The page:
The two countries also followed very different transition paths. In China, markets were liberalized first and they have gradually become more competitive and efficient at resource allocation, while the process of privatization has been much slower and more limited. Hence, strong market-based incentives were provided to state-owned and semi-private firms such as the town-village enterprises (TVEs). In contrast, Russia attempted to introduce markets and private ownership virtually simultaneously, with presuming that privatization would lead to much of the intended enhancement of company performance. The noticeable success of the Chinese strategy and the failure of the Russian strategy to make non-energy firms and industries a major force in the global market make a comparison of micro evidence about the impact of these strategies on firm performance an interesting exercise.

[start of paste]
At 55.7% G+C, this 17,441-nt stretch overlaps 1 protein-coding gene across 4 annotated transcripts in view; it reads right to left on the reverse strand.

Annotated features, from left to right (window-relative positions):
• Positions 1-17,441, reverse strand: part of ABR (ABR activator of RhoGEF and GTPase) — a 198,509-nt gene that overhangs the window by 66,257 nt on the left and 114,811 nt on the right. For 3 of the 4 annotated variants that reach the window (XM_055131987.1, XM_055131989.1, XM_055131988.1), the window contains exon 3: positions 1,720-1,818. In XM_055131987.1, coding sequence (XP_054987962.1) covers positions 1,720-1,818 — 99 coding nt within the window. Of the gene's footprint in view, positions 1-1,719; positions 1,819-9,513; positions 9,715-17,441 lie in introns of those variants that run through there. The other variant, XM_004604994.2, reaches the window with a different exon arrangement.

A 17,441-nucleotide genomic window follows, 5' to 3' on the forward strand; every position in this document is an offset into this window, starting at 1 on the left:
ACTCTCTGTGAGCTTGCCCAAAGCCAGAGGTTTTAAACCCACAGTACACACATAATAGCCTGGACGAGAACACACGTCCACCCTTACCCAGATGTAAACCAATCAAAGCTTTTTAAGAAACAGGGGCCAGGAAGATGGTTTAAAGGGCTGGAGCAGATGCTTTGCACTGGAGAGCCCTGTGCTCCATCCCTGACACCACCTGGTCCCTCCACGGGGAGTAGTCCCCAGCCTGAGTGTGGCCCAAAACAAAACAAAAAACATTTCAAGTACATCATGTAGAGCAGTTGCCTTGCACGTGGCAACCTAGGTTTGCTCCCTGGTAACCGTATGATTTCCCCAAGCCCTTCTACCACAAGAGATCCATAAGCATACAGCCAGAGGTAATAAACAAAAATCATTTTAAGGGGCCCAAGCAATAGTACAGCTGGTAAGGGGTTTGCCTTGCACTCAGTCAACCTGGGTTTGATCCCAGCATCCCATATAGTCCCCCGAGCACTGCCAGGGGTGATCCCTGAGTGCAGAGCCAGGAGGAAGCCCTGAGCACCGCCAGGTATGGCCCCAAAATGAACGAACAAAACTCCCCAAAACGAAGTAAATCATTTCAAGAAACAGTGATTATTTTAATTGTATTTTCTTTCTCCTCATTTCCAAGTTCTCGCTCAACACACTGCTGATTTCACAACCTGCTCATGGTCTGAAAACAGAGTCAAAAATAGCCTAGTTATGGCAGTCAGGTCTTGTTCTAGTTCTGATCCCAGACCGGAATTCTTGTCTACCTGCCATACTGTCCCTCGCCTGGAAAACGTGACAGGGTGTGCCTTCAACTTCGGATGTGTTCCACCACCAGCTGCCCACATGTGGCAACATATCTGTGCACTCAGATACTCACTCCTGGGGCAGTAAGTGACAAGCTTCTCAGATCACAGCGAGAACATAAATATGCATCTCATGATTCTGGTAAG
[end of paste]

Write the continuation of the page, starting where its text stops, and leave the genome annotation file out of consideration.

The study is based on two comparable random surveys conducted in 2000, which included retrospective questions (five years back for China and three years back for Russia). The sample comprised 274 Chinese firms from the Sha‟anxi, Hunan and Shanxi provinces, and 437 Russian

    firms operating across 13 oblasts. The Chinese sample included a mix of fully state-owned firms,

    corporatized state-owned enterprises, and a few town-village enterprises involved in mining, light industries, engineering products, chemicals and utilities. The Russian firms operated in the chemicals, machinery, wood and paper, construction materials, light industry, and food processing industries. Quantitative measures, such as sales, labor and capital are comparable across the samples, although some qualitative variables differ between the two samples. While the choice of non-coastal and non-southern Chinese firms a priori biases the comparison in favor of the Russian firms, which

    were located in the main industrial regions of the country, this bias strengthens our conclusions rather than weakening them.